Since late last year OBB, Austrian railways, has operated a direct service from Cluj in Romania to Vienna. It’s all part of the European Union’s opening up of the continent’s railway networks. The journey takes an hour less than the CFR (Romanian railways) service from Cluj to the Romanian capital Bucharest, despite the route being more than 200 kilometres longer. It’s also cheaper.
Getting around emerging Europe has long been a test of one’s resolve. Although things have improved a little since low-cost airlines began operating in the region a decade or so ago, travelling from point to point within the region can still be tiresome.
For a start, the vast majority of low-cost airlines still focus on highly profitable routes from emerging Europe to the western part of the continent. There are few flights which link cities within the region. Getting from Sofia to Vilnius, or from Warsaw to Yerevan for example usually requires a layover, and journeys often begin with a flight going in entirely the wrong direction. This is not conducive to inter-regional cooperation, business or tourism.
Trains should be a cheaper, if not quicker alternative, but across the region these are by and large not an option, at least if you are in anything resembling a hurry. Almost every country in emerging Europe has neglected its railway network for far too long. Journey times in some places are slower now than they were two decades ago. The shortest route by train from Bucharest to Kyiv for example takes 30 hours and requires a change of train in Chișinău. Less than 20 years ago the trip could be done in 26 hours, with no need for a change of train.
A lack of direct flights and express train services would not be such a huge problem if the region’s roads were not in such appalling shape. Unfortunately, motorways are few and far between and driving anywhere in emerging Europe (with a few notable exceptions, such as Croatia, the Czech Republic, Hungary, Slovenia and parts of Poland) is a test of patience and nerves. Besides, we should be discouraging people from driving long distances at all. Alas, until the train is a viable option this is merely wishful thinking.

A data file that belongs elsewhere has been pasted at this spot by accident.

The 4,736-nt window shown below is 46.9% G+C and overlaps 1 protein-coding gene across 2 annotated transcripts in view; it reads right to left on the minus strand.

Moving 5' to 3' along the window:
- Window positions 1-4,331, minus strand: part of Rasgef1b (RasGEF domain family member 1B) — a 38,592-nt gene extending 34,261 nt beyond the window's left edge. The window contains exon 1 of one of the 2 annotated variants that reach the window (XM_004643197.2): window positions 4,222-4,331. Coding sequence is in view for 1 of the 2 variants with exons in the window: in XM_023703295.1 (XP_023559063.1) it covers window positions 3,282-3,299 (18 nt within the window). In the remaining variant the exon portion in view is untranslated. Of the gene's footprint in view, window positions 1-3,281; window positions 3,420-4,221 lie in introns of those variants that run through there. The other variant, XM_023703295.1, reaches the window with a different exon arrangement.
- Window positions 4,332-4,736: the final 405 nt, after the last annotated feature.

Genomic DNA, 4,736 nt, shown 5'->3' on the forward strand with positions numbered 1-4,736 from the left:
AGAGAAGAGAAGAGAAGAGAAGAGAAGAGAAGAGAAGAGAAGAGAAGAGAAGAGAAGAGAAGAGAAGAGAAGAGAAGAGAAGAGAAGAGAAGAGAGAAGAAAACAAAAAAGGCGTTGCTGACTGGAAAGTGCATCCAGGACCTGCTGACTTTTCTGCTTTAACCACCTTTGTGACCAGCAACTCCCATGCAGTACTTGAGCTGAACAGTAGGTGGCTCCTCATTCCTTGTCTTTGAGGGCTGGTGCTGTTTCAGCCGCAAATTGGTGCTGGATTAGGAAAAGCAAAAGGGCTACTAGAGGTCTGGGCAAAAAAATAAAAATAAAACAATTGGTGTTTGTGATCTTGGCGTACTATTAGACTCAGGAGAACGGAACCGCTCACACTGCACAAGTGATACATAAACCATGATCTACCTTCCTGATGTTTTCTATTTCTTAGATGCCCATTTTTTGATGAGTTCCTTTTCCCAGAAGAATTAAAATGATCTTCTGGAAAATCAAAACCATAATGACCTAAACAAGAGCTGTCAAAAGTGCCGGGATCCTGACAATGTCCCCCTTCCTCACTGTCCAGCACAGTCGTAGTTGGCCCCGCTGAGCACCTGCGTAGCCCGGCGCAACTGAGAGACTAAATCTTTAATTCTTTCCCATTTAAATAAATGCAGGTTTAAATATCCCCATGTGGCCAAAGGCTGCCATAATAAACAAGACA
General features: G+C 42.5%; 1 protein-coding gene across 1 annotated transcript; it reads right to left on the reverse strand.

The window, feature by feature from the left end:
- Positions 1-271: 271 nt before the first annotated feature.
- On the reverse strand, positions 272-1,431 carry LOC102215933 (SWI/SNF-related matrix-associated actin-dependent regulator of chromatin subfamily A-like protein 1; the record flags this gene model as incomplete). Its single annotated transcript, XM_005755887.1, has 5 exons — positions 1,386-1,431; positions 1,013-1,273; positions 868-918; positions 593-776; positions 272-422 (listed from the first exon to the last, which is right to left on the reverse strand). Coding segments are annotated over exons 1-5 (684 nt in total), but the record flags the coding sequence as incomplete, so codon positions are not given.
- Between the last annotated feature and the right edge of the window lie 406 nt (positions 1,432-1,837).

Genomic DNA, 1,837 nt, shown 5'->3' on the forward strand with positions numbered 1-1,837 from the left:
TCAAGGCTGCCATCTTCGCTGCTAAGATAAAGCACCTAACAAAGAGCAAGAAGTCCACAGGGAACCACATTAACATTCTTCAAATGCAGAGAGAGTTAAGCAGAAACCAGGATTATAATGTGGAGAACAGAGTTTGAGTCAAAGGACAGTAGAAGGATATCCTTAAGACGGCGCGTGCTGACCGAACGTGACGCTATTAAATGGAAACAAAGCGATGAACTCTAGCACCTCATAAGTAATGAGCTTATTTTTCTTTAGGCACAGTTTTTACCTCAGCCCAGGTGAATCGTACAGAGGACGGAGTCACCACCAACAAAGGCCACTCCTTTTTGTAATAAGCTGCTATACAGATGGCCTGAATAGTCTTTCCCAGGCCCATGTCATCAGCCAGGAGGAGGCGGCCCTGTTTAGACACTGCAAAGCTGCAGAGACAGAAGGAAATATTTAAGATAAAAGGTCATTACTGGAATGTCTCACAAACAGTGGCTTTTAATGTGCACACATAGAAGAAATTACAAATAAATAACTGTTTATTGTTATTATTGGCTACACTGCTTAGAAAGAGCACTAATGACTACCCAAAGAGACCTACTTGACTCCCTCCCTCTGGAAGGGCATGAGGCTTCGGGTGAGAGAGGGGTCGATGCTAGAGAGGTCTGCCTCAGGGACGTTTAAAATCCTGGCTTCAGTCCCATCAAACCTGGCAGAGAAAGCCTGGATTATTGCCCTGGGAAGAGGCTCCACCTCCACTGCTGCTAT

For the sake of the region, both economically and environmentally, emerging Europe needs to invest heavily in its railways in the coming years. Governments do at least appear to be aware of this, but railways are invariably a low priority and as a result have to make do with little investment – if indeed there is any money for investment at all. In most places, railway operators have to make do with scraps that are barely enough to cover maintenance costs. Accidents are common, delays caused by outdated locomotives and decrepit infrastructure frequent.
OBB’s new Cluj-Vienna route is a small step in the right direction, but even here the trains – which will be composed of modern, Austrian rolling stock – will have to run on Romania’s appallingly maintained (and as such slow) tracks until they reach the Hungarian border.
It’s time for emerging Europe’s governments to make upgrading their railways a priority. Until they do, those of us who travel frequently across the region will need to continue having the patience of saints.